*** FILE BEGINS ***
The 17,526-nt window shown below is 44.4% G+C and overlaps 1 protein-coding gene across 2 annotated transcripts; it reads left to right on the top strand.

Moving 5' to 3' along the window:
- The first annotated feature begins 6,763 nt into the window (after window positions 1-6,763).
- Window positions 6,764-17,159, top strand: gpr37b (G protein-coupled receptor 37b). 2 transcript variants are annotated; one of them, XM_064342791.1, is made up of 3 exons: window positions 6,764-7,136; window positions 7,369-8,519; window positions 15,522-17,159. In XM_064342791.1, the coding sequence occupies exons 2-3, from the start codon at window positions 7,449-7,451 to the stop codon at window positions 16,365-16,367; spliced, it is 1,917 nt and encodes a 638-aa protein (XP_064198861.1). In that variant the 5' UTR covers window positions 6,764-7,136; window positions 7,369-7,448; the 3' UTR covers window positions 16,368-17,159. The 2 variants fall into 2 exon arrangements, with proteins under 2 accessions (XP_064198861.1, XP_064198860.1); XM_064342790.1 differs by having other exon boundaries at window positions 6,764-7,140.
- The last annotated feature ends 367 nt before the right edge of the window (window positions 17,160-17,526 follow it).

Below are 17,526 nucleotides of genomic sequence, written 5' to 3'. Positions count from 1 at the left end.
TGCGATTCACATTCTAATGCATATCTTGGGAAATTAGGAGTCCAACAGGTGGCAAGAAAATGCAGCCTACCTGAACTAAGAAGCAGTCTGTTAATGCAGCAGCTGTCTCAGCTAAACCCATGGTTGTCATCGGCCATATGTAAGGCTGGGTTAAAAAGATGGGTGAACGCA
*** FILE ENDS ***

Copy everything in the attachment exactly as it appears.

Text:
The 17,526-nt window shown below is 44.4% G+C and overlaps 1 protein-coding gene across 2 annotated transcripts; it reads left to right on the top strand.

Moving 5' to 3' along the window:
- The first annotated feature begins 6,763 nt into the window (after window positions 1-6,763).
- Window positions 6,764-17,159, top strand: gpr37b (G protein-coupled receptor 37b). 2 transcript variants are annotated; one of them, XM_064342791.1, is made up of 3 exons: window positions 6,764-7,136; window positions 7,369-8,519; window positions 15,522-17,159. In XM_064342791.1, the coding sequence occupies exons 2-3, from the start codon at window positions 7,449-7,451 to the stop codon at window positions 16,365-16,367; spliced, it is 1,917 nt and encodes a 638-aa protein (XP_064198861.1). In that variant the 5' UTR covers window positions 6,764-7,136; window positions 7,369-7,448; the 3' UTR covers window positions 16,368-17,159. The 2 variants fall into 2 exon arrangements, with proteins under 2 accessions (XP_064198861.1, XP_064198860.1); XM_064342790.1 differs by having other exon boundaries at window positions 6,764-7,140.
- The last annotated feature ends 367 nt before the right edge of the window (window positions 17,160-17,526 follow it).

Below are 17,526 nucleotides of genomic sequence, written 5' to 3'. Positions count from 1 at the left end.
TGCGATTCACATTCTAATGCATATCTTGGGAAATTAGGAGTCCAACAGGTGGCAAGAAAATGCAGCCTACCTGAACTAAGAAGCAGTCTGTTAATGCAGCAGCTGTCTCAGCTAAACCCATGGTTGTCATCGGCCATATGTAAGGCTGGGTTAAAAAGATGGGTGAACGCA